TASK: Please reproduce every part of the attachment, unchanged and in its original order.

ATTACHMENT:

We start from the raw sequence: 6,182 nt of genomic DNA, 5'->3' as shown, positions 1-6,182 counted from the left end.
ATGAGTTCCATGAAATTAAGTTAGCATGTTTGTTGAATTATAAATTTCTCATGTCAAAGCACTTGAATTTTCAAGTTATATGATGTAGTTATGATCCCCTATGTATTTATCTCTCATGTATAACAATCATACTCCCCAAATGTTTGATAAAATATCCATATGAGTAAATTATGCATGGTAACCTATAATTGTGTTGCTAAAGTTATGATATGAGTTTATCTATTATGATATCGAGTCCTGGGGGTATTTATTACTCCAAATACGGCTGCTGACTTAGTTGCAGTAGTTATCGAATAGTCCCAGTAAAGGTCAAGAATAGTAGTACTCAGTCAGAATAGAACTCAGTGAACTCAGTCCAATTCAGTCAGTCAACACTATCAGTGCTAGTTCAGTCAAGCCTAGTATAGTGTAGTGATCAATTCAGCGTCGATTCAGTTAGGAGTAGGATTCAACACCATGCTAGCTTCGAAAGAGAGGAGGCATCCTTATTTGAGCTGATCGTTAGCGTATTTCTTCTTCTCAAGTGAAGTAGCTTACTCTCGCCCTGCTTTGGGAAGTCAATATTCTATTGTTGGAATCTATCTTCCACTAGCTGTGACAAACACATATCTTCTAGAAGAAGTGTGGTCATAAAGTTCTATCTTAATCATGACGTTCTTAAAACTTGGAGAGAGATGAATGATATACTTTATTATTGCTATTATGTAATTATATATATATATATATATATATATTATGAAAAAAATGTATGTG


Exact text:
We start from the raw sequence: 6,182 nt of genomic DNA, 5'->3' as shown, positions 1-6,182 counted from the left end.
ATGAGTTCCATGAAATTAAGTTAGCATGTTTGTTGAATTATAAATTTCTCATGTCAAAGCACTTGAATTTTCAAGTTATATGATGTAGTTATGATCCCCTATGTATTTATCTCTCATGTATAACAATCATACTCCCCAAATGTTTGATAAAATATCCATATGAGTAAATTATGCATGGTAACCTATAATTGTGTTGCTAAAGTTATGATATGAGTTTATCTATTATGATATCGAGTCCTGGGGGTATTTATTACTCCAAATACGGCTGCTGACTTAGTTGCAGTAGTTATCGAATAGTCCCAGTAAAGGTCAAGAATAGTAGTACTCAGTCAGAATAGAACTCAGTGAACTCAGTCCAATTCAGTCAGTCAACACTATCAGTGCTAGTTCAGTCAAGCCTAGTATAGTGTAGTGATCAATTCAGCGTCGATTCAGTTAGGAGTAGGATTCAACACCATGCTAGCTTCGAAAGAGAGGAGGCATCCTTATTTGAGCTGATCGTTAGCGTATTTCTTCTTCTCAAGTGAAGTAGCTTACTCTCGCCCTGCTTTGGGAAGTCAATATTCTATTGTTGGAATCTATCTTCCACTAGCTGTGACAAACACATATCTTCTAGAAGAAGTGTGGTCATAAAGTTCTATCTTAATCATGACGTTCTTAAAACTTGGAGAGAGATGAATGATATACTTTATTATTGCTATTATGTAATTATATATATATATATATATATATATTATGAAAAAAATGTATGTG